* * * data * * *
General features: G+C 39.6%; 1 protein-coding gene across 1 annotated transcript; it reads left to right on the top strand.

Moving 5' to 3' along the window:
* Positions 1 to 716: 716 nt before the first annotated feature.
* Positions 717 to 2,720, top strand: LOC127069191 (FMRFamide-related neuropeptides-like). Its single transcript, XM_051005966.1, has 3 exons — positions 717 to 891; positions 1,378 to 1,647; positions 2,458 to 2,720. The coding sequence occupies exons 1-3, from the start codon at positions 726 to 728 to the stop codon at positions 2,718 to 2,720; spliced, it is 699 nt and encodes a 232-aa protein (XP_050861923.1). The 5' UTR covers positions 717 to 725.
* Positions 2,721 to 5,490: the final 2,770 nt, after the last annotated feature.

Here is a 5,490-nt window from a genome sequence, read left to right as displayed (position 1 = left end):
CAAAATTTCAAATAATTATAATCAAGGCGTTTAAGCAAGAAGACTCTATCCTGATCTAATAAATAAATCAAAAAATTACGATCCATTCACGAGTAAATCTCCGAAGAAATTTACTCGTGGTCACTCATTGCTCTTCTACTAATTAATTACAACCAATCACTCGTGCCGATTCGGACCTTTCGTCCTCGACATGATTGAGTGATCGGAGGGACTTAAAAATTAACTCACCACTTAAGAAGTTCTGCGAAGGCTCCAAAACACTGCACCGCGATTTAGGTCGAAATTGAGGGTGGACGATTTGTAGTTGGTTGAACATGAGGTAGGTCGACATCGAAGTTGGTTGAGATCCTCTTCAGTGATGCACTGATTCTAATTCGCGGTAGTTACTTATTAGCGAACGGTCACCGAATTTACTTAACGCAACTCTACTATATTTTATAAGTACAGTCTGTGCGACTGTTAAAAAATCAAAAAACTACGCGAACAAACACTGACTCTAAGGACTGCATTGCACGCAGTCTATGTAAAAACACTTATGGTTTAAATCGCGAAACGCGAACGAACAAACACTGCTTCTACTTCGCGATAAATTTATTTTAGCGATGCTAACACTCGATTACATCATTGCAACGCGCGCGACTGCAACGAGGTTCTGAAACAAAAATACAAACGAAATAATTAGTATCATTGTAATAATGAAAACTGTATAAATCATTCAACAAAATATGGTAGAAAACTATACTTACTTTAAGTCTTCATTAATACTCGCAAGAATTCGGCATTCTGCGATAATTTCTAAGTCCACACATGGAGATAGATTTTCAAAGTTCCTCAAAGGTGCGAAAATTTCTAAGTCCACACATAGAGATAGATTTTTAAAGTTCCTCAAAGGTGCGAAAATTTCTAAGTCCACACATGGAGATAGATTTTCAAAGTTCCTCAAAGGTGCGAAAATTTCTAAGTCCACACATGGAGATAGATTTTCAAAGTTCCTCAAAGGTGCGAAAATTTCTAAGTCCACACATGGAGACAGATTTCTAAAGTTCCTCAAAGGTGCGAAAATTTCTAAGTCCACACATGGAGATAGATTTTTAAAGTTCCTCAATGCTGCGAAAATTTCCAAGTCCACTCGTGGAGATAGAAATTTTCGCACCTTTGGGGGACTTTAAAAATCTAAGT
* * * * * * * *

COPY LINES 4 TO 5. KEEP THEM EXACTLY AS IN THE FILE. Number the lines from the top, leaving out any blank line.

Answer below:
* Positions 717 to 2,720, top strand: LOC127069191 (FMRFamide-related neuropeptides-like). Its single transcript, XM_051005966.1, has 3 exons — positions 717 to 891; positions 1,378 to 1,647; positions 2,458 to 2,720. The coding sequence occupies exons 1-3, from the start codon at positions 726 to 728 to the stop codon at positions 2,718 to 2,720; spliced, it is 699 nt and encodes a 232-aa protein (XP_050861923.1). The 5' UTR covers positions 717 to 725.
* Positions 2,721 to 5,490: the final 2,770 nt, after the last annotated feature.